Yesterday Solid Energy finally decided to surrender the Pike River mining permit, based on its decision to abandon a New Zealand government-funded re-entry project on the grounds the risky venture could cost more lives.
Families’ spokesman Bernie Monk discussed a possible response to this outcome on Wednesday.
According to Radio New Zealand, he said the families would ask the government to relinquish its operating licence and let the families “control a re-entry, using their own experts and advisers”
“Today he said he would consider whether to fight for re-entry but must ask himself if he wanted to put the families through another three or four years of agony,” RNZ reported yesterday.
“He wanted to get the men home but had to move on with his life, he said.”
Nicholas Davidson, the lawyer representing the families, reportedly said some could continue to fight for re-entry but others would turn their focus to moving on.
"I wouldn't put aside the possibility that some will want to continue the battle but it's a very sensitive time," he told the radio station.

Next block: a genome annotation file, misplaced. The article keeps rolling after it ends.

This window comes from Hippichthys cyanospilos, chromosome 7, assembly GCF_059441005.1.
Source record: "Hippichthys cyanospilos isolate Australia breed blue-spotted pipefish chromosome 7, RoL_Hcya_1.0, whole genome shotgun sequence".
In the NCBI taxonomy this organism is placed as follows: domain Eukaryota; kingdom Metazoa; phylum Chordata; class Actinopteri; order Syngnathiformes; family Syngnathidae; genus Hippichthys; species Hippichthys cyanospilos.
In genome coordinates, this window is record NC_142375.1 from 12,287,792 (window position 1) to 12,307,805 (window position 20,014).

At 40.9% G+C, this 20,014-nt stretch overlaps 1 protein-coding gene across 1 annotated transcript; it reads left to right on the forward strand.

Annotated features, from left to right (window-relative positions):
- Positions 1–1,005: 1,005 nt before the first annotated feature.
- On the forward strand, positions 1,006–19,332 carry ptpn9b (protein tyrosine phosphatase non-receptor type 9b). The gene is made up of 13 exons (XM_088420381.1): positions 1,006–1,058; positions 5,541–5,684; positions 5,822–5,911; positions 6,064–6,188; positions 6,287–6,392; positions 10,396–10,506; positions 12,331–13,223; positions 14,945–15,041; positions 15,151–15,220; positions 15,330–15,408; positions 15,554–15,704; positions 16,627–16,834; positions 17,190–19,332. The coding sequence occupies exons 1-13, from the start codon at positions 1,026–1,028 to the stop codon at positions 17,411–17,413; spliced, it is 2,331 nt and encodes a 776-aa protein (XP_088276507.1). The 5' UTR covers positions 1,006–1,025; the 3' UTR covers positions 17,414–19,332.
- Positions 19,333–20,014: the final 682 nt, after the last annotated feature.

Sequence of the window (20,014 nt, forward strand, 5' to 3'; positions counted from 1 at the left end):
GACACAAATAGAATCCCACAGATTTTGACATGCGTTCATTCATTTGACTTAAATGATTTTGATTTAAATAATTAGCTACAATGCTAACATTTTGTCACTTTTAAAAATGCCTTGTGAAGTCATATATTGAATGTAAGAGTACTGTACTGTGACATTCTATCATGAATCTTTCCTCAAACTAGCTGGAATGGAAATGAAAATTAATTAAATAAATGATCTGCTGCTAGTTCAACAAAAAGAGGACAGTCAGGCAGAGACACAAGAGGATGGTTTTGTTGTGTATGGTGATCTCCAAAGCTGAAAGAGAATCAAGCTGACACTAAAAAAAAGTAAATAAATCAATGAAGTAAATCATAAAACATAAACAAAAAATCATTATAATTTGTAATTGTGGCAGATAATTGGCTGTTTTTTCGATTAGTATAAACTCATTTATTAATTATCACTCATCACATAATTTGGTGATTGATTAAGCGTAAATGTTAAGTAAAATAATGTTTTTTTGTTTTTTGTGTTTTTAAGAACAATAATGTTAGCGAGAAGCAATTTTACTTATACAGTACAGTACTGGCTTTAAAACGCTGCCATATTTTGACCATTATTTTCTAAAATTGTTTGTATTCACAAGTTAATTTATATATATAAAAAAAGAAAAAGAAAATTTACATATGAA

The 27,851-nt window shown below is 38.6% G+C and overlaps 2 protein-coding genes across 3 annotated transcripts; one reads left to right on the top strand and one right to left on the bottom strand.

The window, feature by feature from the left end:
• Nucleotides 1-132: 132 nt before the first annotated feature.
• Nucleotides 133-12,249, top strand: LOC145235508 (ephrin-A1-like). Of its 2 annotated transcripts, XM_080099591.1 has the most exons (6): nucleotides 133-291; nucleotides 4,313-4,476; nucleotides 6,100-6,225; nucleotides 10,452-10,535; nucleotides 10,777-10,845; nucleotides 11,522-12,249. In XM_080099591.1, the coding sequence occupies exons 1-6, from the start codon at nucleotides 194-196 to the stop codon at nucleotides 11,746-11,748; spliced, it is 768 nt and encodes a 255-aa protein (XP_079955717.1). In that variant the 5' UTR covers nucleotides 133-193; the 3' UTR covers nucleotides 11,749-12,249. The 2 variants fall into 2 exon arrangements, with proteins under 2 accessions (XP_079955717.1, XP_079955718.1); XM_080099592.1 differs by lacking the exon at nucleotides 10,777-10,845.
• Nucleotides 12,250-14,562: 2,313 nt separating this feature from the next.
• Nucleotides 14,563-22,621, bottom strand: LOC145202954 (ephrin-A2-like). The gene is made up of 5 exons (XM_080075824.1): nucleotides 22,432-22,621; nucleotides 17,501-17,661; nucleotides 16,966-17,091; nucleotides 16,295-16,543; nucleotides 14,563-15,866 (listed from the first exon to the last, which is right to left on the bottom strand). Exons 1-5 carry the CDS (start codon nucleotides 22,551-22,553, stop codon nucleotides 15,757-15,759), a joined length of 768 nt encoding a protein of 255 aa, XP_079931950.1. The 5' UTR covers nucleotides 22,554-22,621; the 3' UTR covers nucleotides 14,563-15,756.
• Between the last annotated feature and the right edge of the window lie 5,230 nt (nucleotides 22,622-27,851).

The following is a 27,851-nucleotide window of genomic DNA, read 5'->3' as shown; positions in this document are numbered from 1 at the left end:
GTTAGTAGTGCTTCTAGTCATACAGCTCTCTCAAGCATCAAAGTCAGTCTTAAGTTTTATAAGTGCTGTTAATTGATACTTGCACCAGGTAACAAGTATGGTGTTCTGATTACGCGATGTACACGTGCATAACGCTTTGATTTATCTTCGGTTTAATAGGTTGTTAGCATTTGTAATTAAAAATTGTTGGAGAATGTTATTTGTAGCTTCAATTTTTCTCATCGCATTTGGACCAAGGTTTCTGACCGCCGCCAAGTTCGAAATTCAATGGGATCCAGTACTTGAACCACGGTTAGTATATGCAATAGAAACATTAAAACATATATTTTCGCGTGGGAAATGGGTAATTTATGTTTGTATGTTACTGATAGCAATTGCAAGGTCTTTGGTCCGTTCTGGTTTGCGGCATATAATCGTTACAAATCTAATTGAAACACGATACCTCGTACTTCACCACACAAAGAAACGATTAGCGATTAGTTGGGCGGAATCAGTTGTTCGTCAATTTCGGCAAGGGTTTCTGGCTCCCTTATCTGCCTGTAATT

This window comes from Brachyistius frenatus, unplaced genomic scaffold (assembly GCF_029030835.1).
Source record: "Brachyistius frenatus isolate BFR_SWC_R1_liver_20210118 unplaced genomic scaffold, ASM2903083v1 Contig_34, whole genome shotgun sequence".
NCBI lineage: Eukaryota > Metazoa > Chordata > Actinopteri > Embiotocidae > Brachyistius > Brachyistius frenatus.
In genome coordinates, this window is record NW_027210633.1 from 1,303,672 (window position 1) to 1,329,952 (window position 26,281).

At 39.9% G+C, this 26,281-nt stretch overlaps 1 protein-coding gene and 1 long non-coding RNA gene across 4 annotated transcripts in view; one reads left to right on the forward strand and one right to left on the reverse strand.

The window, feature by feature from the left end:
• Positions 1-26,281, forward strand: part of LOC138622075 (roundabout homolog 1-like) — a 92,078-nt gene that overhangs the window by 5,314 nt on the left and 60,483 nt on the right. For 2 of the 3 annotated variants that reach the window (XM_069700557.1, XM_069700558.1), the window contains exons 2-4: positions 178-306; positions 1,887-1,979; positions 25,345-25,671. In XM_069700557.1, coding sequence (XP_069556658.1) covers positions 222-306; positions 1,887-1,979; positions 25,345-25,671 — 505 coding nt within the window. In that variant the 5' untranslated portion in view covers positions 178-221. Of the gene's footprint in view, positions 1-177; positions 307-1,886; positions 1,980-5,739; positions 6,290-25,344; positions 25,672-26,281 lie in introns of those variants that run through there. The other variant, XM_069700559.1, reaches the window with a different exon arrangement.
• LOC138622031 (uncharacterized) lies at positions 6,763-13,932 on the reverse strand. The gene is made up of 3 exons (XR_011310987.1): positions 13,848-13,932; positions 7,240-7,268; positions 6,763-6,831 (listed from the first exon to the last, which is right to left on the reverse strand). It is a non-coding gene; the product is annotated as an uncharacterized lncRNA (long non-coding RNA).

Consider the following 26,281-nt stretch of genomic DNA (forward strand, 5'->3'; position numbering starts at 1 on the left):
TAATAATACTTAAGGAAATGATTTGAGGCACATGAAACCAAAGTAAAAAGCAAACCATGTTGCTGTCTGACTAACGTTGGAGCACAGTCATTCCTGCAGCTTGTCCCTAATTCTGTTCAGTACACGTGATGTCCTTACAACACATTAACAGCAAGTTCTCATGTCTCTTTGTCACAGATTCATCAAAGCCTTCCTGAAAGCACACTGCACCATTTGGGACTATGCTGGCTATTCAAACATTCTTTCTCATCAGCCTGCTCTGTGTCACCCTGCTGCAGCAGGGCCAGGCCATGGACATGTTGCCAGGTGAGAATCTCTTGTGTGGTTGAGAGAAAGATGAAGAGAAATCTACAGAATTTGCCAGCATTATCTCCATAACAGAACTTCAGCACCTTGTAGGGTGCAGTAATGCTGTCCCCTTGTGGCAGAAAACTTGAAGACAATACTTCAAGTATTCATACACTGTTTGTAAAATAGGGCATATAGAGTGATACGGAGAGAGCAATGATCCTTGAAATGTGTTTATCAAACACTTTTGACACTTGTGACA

He added that for those who accepted the decision, they had begun discussing how to secure the site and turn it into a memorial.
New Zealand Prime Minister John Key also reportedly said taxpayers could fund a civil case against the parties involved in the mine disaster on the condition its “advisors believe such a case could succeed”
However, his government dropped long-running charges against former Pike River Coal CEO Peter Whittall 11 months ago due to a perceived “low likelihood” of landing a conviction based on the available evidence.
New Zealand Labour parliamentarian and former mining union chief Andrew Little has previously told ICN that decision was politically motivated at the time.
Key was re-elected for a third term as prime minister in September.